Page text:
33 Realty’s Principals Drew Millard and Eric Weber attended the Fourteenth Annual REIA/DePaul Summit held last Thursday, September 27, 2018. At the event, real estate experts discussed the effects of overbuilding, interest rate increases, inflation and government policy (property taxes, state income taxes and potential rent controls) on the Chicago market.
- 44.2 percent of respondents said their outlook for the second half of 2018 trends toward concerned. Respondents cited a variety of factors, including being nine years into the cycle, rising construction prices, flattening rents, and increasing interest rates.
- 66% of respondents stated that they haven’t felt the impact of the changing interest rate environment although it is the number one concern cited by commercial real estate professionals.
- Overall respondents were split evenly about whether sustained organic growth (in areas like 1871, the West Loop and Fulton Market) or a surge in activity from Amazon would be most impactful.
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While 33 values the data collected in these types of surveys, we have always tried to stay ahead by monitoring key performance indicators from all our business lines. Other firms are looking solely at trends related to leasing or investment (siloed business units) but 33 can compile proprietary data from business units specializing in leasing, management, investment brokerage, and construction in order to get a more accurate and holistic state-of-the-market.
While macro environmental changes such as interest rates and government policy can have an impact, 33 is also analyzing micro trends. Slightly higher year-over-year utility costs, smaller than forecasted rental rate increases, a rising property tax environment, increasing rental concessions and longer vacancy holds are creating the perfect storm for a market correction.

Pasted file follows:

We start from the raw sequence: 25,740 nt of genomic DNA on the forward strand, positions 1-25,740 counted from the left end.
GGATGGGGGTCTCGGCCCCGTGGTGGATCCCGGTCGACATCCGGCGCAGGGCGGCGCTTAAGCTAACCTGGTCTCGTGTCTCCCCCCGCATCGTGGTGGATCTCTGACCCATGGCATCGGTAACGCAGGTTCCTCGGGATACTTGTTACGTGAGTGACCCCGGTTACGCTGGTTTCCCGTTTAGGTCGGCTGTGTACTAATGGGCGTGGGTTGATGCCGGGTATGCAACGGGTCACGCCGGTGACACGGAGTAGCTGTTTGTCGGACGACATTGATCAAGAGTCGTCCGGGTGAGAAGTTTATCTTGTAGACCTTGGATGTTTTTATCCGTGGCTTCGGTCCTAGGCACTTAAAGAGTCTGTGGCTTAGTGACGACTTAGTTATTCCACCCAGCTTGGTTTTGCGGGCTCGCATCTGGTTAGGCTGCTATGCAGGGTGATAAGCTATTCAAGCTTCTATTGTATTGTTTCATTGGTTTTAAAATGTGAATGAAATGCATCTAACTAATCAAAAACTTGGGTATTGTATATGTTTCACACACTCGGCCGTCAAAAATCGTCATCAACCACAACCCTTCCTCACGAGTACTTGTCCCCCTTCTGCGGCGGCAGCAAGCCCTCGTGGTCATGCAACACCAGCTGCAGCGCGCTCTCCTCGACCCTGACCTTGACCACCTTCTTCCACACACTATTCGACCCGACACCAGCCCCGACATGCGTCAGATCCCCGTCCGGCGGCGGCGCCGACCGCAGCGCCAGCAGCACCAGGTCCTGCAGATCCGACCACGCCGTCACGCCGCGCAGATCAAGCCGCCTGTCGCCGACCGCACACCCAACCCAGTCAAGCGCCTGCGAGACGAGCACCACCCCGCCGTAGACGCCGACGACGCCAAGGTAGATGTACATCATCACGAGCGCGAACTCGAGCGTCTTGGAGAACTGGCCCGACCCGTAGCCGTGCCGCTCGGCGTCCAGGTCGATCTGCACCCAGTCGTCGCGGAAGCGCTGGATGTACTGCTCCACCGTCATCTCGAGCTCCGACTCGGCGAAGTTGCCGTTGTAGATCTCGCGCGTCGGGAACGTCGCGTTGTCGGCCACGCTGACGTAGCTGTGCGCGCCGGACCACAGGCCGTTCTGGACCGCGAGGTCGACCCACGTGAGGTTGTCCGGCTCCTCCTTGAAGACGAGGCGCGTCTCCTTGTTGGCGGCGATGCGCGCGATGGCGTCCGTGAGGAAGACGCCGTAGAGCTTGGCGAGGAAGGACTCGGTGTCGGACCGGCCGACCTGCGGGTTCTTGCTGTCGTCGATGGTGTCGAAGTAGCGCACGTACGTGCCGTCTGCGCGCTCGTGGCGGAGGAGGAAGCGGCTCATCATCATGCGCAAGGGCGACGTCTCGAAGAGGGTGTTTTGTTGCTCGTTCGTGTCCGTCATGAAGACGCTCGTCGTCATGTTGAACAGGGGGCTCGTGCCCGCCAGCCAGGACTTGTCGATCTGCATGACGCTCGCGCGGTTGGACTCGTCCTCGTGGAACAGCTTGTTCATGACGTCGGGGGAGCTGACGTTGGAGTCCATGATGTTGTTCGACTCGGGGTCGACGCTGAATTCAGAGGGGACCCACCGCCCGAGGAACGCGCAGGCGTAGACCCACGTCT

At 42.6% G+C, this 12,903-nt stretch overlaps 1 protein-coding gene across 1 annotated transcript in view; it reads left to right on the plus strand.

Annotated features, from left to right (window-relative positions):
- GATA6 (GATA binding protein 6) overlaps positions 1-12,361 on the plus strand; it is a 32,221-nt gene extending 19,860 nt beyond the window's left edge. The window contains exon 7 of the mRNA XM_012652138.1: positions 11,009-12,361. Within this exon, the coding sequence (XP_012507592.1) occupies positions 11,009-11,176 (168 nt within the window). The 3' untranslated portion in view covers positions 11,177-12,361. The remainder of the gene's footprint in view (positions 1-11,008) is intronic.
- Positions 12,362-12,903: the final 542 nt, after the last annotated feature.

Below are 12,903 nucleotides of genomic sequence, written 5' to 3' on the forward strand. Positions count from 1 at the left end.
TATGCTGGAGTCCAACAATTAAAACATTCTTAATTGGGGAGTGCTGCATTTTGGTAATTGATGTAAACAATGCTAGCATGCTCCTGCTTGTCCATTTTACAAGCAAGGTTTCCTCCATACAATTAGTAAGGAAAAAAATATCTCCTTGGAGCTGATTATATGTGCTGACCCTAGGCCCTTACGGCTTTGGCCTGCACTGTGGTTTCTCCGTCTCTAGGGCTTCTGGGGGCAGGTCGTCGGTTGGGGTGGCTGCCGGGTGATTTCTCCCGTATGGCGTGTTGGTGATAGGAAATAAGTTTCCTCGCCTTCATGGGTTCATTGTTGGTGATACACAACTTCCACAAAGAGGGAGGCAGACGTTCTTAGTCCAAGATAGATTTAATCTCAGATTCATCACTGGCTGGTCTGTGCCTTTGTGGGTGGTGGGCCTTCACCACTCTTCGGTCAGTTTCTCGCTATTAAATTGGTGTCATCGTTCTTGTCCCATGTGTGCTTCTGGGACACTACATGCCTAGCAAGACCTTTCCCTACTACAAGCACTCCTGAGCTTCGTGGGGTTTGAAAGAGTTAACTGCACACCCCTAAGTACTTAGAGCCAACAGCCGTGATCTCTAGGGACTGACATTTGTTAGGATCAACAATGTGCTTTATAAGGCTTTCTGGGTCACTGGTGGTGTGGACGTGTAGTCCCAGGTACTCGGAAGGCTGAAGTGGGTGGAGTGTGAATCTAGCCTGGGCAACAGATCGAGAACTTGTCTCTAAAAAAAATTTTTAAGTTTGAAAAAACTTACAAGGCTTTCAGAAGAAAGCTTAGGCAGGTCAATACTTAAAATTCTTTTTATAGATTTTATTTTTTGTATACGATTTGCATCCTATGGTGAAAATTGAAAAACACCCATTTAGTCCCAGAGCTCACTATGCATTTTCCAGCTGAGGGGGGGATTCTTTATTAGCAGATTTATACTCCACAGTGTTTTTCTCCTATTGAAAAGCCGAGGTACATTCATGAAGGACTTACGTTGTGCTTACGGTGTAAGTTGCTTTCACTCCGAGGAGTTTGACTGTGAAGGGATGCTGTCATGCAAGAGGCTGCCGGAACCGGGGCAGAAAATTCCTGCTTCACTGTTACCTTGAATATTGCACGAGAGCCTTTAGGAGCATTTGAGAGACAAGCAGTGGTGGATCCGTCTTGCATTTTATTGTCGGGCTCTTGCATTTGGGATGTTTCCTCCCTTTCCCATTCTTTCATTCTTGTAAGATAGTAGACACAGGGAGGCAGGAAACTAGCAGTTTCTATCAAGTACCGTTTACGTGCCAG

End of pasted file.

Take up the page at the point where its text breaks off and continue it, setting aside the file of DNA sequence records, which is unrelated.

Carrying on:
In Drew’s opinion the study didn’t draw attention to other factors real estate experts should be concerned about such as adaptive reuse of assets like office buildings, industrial lofts, etc. that are amplifying the abundance of supply.
“Not only are we seeing thousands of new construction units come online,” Drew explained, “but old product is being revitalized and re-introduced to the marketplace. Properties that historically held the majority share of vacancy are now competing with newer product.”
While the second half of 2018 has picked up, going into 2019 33’s approach is to be conservative. Many experts agree that the current yield curve is at the end of a nine year cycle and 33 is starting to receive more receivership calls from lenders and hedge funds, which validates this concern.
Eric noted that we are witnessing similar characteristics on the construction side of the business that suggest a correction is looming. “Labor is continuing to diminish and material prices are surging, yet we continue to see new market entrants pursue value-add opportunities. These new entrants are underwriting projects on yesterday’s construction pricing and by delivery are unable to achieve their pro formas.”
Born out of the 2008 financial crisis, 33’s integrated service model was designed to weather the cyclical nature of the real estate market. We specialize in providing clients services in residential leasing, property management, investment brokerage, and construction. We also have extensive experience with distressed real estate services and can provide progressive management plans as well as income-producing strategies to get you through to the next cycle.
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